basic project management training

 

Some Conflicts Only Exist in Our Minds

by Bob Rausch, Ph.D.  

“The mind is its own place and in itself can make a heaven of hell and a hell of heaven.”     ~ Milton, A Paradise Lost

SOME CONFLICTS ONLY EXIST IN OUR MINDSWe waste a lot of energy thinking and rethinking situations in our minds. I’m sure you remember times when you’ve taken a perfectly good problem and run it over in your mind until you ended up with a serious conflict. We become our own worst enemy when we use too much energy thinking about a problem over and over again. My father gave me a great example of this. When he was a young boy, there was a bully in his neighborhood. This kid was bigger than the other children and took advantage of his size by pushing the other kids around. Although he never touched my father, he was a threat in my father’s mind.

So my dad began lifting weights and taking boxing lessons. Then one day he saw the bully sitting on the porch outside of his house and while not saying a word and mustering up all his courage, my dad walked up and hit the kid right in the mouth. That may seem strange but it’s a great example of creating conflict out of a problem, and it all took place inside my father’s head. We waste a lot of energy by over processing a problem and creating a conflict that only exists in our mind.

Here are some pointers to help you keep things in perspective when problems arise with others: Learn More »

Productivity Tips You Need To Know

by Pamela A. Scott

I just got back from three days of workshops led by people who are very successful in their fields.  Here are some words of wisdom that may help you and me reach their level of success.

1. Use a spreadsheet to capture ideas of the moment while you are working on other projects.  This is how it works for Jeanette Cates.  She cuts down on distractions by having a spreadsheet file on her desktop. When she is working on a project and gets a thought about a different project, she flips over to the spreadsheet file and notes the idea.  At the end of the day, she reviews the ideas she captured and plugs them into her schedule.

2. Use spreadsheets to keep your lists on.  One page is your daily to-do lists, another page is your daily tasks, another can be improvements you need to make to the filing system, and another sheet is reserved for expenses.

3. If you do an activity three or more times, automate it. Create a template for that type of report to speed you up the next time you prepare one.  Or go to sites such as rentacoder.com or scriptlance.com and find a software geek who can create a simple program for you to automate the task. Learn More »

Learned Optimism or Learned Pessimism? It’s Your Choice!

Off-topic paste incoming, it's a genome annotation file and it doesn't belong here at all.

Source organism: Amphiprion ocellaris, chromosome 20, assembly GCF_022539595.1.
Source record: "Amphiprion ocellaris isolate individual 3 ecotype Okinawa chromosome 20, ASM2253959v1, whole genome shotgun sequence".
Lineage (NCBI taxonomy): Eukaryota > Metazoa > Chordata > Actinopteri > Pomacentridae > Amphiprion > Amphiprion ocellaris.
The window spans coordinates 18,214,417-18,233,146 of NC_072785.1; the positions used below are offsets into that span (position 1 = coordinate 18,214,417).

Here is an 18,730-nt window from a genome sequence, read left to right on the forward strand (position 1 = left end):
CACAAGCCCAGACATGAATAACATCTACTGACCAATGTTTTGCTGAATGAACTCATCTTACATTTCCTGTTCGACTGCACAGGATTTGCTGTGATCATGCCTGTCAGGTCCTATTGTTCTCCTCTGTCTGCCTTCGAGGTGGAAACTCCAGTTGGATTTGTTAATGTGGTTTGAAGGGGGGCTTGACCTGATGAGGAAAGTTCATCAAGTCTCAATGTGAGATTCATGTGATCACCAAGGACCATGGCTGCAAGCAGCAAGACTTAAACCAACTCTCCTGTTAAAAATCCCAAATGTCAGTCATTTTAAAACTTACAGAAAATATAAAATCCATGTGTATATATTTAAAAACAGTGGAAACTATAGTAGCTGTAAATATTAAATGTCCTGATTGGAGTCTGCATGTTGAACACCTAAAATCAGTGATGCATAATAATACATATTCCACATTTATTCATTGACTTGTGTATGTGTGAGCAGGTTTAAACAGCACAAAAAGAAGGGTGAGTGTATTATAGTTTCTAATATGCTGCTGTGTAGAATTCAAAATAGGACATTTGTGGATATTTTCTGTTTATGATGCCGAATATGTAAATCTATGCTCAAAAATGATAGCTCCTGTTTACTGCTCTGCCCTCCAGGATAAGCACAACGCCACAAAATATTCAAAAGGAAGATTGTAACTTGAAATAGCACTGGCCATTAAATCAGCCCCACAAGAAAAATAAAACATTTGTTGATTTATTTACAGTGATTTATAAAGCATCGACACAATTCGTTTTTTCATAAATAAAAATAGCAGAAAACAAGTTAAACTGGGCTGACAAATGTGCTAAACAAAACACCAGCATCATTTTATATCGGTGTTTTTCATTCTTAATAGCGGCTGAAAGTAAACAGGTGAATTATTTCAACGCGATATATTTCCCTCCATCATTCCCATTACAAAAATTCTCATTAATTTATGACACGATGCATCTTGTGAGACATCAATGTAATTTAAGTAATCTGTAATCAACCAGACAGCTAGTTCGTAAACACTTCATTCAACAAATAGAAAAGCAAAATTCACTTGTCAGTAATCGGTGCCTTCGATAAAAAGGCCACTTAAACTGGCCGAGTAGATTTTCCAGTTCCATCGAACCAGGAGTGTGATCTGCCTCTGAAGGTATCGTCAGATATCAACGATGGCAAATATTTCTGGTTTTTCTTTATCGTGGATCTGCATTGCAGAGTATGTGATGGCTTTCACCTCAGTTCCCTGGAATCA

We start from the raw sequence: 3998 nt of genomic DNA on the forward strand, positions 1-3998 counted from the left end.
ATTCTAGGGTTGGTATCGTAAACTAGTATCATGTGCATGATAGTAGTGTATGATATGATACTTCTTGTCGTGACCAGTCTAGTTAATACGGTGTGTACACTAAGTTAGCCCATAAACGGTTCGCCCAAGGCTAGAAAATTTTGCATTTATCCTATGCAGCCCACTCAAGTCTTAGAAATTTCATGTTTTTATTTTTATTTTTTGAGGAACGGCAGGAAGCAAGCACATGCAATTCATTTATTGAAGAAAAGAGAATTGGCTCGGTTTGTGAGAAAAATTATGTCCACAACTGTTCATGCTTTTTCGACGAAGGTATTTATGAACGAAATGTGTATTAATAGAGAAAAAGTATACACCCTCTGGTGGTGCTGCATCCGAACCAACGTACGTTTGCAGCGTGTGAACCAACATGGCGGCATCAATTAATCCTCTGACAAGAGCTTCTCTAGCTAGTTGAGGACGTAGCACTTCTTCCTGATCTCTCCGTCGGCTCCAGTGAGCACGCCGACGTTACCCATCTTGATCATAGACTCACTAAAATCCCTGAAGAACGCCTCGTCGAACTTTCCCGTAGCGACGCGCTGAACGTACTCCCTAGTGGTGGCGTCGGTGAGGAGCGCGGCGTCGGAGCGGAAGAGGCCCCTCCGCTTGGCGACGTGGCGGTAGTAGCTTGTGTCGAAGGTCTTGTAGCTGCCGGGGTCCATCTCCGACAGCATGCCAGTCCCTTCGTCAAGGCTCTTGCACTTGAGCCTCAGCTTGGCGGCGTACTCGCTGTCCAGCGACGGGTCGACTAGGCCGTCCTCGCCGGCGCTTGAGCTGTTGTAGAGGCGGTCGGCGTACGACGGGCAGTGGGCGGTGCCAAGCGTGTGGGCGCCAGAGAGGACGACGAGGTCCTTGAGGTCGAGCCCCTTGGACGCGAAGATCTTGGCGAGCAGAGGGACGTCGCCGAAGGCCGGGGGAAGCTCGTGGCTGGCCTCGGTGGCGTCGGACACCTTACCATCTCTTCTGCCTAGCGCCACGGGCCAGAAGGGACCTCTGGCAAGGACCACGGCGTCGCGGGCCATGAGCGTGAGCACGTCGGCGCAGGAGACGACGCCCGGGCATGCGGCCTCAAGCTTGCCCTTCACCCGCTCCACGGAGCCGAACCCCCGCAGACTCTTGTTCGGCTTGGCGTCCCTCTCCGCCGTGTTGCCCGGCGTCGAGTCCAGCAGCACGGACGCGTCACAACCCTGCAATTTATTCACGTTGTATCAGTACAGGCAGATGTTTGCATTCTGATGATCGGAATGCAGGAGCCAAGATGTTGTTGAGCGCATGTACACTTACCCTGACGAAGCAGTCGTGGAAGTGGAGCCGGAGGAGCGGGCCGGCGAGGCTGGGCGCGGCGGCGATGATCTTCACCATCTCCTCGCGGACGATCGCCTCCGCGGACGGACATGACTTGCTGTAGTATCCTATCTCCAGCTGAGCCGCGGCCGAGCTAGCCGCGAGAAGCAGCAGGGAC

by David Ryback, Ph.D.

Pessimists may indeed feel more anxious about social acceptance. They may feel more anxious about many things not going well, big and small. Psychologists have a term Learned Optimism or Learned Pessimism?for such individuals when they suffer from this in the extreme – neurotic. We don’t like that term because it connotes something very bad, when all it’s meant to point out is that some people have a greater tendency to become anxious about small things than others. For example, some people tend spend much more time on their work than they need to in order to ease their fear of being fired because they don’t appear “perfect”.

In the workplace, this tendency can come across as undue attention to details that are clearly irrelevant to bottom-line success. Sometimes it comes across as a control issue, particularly when foisted on underlings. For example, if the boss is a stickler for details that don’t matter in most people’s opinions, then it appears much effort is misplaced and subordinates feel frustrated about wasting their energy when more important things are being ignored. Learn More »

Effective Leadership for Technical Professionals

by Ron Shapiro

It’s no secret that good, effective leaders drive forward a successful business. But what makes a good leader? Technical leaders in particular, including as people working in marketing, finance, and sales, have a specific set of needs.

Effective Leadership for Technical ProfessionalsLeadership Needs for the Technical Workplace

Effective leaders should be the driving force behind achieving business goals and objectives, which requires that they meet a number of business needs.

  • Supporting colleagues. This is the first point on the list for a reason. Business leaders are not just there to crack the whip on their team members. Employees and teammates who feel well supported in their work are going to work harder, as long as the leader balances support with the importance of meeting deadlines and accomplishing goals.
  • Autonomy. In business, employees should have some level of freedom and discretion over the work that they do. Tying in with support, the autonomy awarded to colleagues also means high expectations. Employees who have a lot of free reign over their work also have high responsibility, and it is the leader’s job to motivate and check in. Leaders should also be able to reassess what is and is not working when it comes to employee responsibility.
  • Achievement. Ultimately, the greatest needs of businesses are those of actually meeting business objectives and goals.

Common Leadership Pitfalls

When leaders are ineffective, businesses suffer. But just how much? While it may be obvious that productivity decreases, it’s also true that retention falls short, employees are unengaged, their talents go undeveloped, and time is wasted. What makes for some of these pitfalls? Learn More »

 
 
 
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